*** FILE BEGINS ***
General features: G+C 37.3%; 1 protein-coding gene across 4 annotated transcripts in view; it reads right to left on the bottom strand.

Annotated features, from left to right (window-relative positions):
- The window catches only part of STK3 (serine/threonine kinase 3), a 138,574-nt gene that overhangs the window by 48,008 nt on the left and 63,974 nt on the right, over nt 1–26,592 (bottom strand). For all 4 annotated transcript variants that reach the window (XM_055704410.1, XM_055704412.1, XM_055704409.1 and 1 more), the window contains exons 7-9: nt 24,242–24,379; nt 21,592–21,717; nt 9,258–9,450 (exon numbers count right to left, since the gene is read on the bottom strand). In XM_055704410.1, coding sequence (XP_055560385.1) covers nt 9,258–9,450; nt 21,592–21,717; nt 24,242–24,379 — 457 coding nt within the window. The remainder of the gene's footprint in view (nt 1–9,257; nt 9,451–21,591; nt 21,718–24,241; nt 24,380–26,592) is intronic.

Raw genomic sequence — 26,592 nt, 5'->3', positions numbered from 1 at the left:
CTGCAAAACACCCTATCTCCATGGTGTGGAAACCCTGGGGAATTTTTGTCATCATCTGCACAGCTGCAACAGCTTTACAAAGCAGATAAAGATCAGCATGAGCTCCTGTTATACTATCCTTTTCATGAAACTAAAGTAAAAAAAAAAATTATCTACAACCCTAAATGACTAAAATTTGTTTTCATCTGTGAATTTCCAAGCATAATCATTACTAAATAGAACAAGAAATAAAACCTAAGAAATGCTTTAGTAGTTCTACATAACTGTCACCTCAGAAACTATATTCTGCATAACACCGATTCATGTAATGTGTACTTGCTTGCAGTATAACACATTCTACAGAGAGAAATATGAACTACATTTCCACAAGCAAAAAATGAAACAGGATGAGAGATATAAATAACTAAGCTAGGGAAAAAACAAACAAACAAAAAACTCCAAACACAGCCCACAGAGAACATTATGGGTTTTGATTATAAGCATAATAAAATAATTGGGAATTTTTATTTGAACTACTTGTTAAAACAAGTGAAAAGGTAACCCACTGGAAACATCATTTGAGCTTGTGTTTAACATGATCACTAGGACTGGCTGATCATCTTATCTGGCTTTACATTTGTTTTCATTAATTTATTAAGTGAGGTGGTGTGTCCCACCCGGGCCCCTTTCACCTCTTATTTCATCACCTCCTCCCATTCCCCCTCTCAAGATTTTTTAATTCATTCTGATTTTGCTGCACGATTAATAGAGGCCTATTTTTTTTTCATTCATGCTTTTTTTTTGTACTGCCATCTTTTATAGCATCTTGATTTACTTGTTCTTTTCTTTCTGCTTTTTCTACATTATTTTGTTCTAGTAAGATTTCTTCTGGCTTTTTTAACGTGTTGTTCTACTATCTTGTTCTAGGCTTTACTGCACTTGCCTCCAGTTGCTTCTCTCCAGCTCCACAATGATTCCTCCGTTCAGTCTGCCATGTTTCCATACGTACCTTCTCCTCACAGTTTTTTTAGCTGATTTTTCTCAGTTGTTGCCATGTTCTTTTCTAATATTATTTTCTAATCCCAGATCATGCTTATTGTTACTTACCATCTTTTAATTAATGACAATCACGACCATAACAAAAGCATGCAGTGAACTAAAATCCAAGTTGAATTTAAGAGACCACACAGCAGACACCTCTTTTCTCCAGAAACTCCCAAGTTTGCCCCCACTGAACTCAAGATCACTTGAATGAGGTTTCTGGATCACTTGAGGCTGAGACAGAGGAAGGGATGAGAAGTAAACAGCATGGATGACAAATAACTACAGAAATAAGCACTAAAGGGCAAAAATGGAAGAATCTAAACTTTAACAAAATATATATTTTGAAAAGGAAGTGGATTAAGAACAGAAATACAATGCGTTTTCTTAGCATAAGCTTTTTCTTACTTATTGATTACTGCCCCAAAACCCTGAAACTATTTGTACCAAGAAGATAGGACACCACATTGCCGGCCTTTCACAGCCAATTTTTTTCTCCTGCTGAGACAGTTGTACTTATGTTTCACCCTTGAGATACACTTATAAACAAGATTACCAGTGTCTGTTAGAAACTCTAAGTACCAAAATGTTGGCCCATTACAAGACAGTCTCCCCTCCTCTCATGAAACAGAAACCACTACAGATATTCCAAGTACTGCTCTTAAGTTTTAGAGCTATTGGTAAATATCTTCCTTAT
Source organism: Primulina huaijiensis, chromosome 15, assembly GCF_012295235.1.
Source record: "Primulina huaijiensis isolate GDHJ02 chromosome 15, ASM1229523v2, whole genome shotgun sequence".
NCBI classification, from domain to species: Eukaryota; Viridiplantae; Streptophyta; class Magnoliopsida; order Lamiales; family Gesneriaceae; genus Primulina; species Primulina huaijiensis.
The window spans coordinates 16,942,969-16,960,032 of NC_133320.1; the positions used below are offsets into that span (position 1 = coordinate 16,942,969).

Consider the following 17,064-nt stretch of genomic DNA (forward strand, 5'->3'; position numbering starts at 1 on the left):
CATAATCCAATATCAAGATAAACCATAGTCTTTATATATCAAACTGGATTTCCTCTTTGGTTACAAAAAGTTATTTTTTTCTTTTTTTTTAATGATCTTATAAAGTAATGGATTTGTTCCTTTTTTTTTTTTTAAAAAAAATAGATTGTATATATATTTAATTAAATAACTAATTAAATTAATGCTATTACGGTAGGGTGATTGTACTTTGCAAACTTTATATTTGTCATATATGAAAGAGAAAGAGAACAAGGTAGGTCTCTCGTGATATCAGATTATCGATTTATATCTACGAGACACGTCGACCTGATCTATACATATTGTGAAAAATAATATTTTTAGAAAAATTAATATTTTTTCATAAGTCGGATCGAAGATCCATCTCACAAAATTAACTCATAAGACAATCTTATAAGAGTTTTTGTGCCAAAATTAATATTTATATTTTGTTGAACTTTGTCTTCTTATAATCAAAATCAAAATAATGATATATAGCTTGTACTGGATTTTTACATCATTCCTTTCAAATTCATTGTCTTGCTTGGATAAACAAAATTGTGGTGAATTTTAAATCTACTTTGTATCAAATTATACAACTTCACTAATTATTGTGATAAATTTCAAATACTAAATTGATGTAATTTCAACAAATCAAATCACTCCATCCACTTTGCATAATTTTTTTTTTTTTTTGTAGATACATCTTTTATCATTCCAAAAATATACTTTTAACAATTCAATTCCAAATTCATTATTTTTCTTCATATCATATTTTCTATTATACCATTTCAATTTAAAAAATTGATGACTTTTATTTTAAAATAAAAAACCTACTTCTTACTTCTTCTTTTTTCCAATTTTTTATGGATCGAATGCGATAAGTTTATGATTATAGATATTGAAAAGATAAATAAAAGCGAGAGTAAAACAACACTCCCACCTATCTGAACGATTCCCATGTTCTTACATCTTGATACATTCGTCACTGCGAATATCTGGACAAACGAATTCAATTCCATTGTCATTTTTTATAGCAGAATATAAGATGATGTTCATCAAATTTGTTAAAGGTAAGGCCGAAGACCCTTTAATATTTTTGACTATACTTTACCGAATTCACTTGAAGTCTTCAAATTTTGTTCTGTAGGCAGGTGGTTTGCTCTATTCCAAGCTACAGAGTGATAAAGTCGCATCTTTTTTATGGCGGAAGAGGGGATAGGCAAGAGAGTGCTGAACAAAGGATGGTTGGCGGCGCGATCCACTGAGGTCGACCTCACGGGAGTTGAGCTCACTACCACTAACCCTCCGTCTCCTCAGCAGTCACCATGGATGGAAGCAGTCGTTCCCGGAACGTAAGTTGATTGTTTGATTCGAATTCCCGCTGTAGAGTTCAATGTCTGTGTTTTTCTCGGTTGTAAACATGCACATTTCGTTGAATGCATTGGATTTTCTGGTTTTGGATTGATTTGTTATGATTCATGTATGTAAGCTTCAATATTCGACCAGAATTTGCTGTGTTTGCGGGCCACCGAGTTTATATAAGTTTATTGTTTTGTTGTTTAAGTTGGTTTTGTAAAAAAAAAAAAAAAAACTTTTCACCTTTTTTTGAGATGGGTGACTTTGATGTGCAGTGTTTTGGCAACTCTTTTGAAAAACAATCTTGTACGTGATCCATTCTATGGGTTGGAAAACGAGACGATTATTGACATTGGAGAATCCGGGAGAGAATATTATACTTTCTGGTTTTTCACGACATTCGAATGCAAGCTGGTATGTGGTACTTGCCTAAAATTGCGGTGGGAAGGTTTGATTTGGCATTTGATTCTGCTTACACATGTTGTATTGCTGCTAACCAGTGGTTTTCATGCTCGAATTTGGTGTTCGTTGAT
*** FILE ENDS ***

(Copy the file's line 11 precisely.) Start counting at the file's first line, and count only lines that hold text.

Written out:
CATAATCCAATATCAAGATAAACCATAGTCTTTATATATCAAACTGGATTTCCTCTTTGGTTACAAAAAGTTATTTTTTTCTTTTTTTTTAATGATCTTATAAAGTAATGGATTTGTTCCTTTTTTTTTTTTTAAAAAAAATAGATTGTATATATATTTAATTAAATAACTAATTAAATTAATGCTATTACGGTAGGGTGATTGTACTTTGCAAACTTTATATTTGTCATATATGAAAGAGAAAGAGAACAAGGTAGGTCTCTCGTGATATCAGATTATCGATTTATATCTACGAGACACGTCGACCTGATCTATACATATTGTGAAAAATAATATTTTTAGAAAAATTAATATTTTTTCATAAGTCGGATCGAAGATCCATCTCACAAAATTAACTCATAAGACAATCTTATAAGAGTTTTTGTGCCAAAATTAATATTTATATTTTGTTGAACTTTGTCTTCTTATAATCAAAATCAAAATAATGATATATAGCTTGTACTGGATTTTTACATCATTCCTTTCAAATTCATTGTCTTGCTTGGATAAACAAAATTGTGGTGAATTTTAAATCTACTTTGTATCAAATTATACAACTTCACTAATTATTGTGATAAATTTCAAATACTAAATTGATGTAATTTCAACAAATCAAATCACTCCATCCACTTTGCATAATTTTTTTTTTTTTTTGTAGATACATCTTTTATCATTCCAAAAATATACTTTTAACAATTCAATTCCAAATTCATTATTTTTCTTCATATCATATTTTCTATTATACCATTTCAATTTAAAAAATTGATGACTTTTATTTTAAAATAAAAAACCTACTTCTTACTTCTTCTTTTTTCCAATTTTTTATGGATCGAATGCGATAAGTTTATGATTATAGATATTGAAAAGATAAATAAAAGCGAGAGTAAAACAACACTCCCACCTATCTGAACGATTCCCATGTTCTTACATCTTGATACATTCGTCACTGCGAATATCTGGACAAACGAATTCAATTCCATTGTCATTTTTTATAGCAGAATATAAGATGATGTTCATCAAATTTGTTAAAGGTAAGGCCGAAGACCCTTTAATATTTTTGACTATACTTTACCGAATTCACTTGAAGTCTTCAAATTTTGTTCTGTAGGCAGGTGGTTTGCTCTATTCCAAGCTACAGAGTGATAAAGTCGCATCTTTTTTATGGCGGAAGAGGGGATAGGCAAGAGAGTGCTGAACAAAGGATGGTTGGCGGCGCGATCCACTGAGGTCGACCTCACGGGAGTTGAGCTCACTACCACTAACCCTCCGTCTCCTCAGCAGTCACCATGGATGGAAGCAGTCGTTCCCGGAACGTAAGTTGATTGTTTGATTCGAATTCCCGCTGTAGAGTTCAATGTCTGTGTTTTTCTCGGTTGTAAACATGCACATTTCGTTGAATGCATTGGATTTTCTGGTTTTGGATTGATTTGTTATGATTCATGTATGTAAGCTTCAATATTCGACCAGAATTTGCTGTGTTTGCGGGCCACCGAGTTTATATAAGTTTATTGTTTTGTTGTTTAAGTTGGTTTTGTAAAAAAAAAAAAAAAAACTTTTCACCTTTTTTTGAGATGGGTGACTTTGATGTGCAGTGTTTTGGCAACTCTTTTGAAAAACAATCTTGTACGTGATCCATTCTATGGGTTGGAAAACGAGACGATTATTGACATTGGAGAATCCGGGAGAGAATATTATACTTTCTGGTTTTTCACGACATTCGAATGCAAGCTGGTATGTGGTACTTGCCTAAAATTGCGGTGGGAAGGTTTGATTTGGCATTTGATTCTGCTTACACATGTTGTATTGCTGCTAACCAGTGGTTTTCATGCTCGAATTTGGTGTTCGTTGAT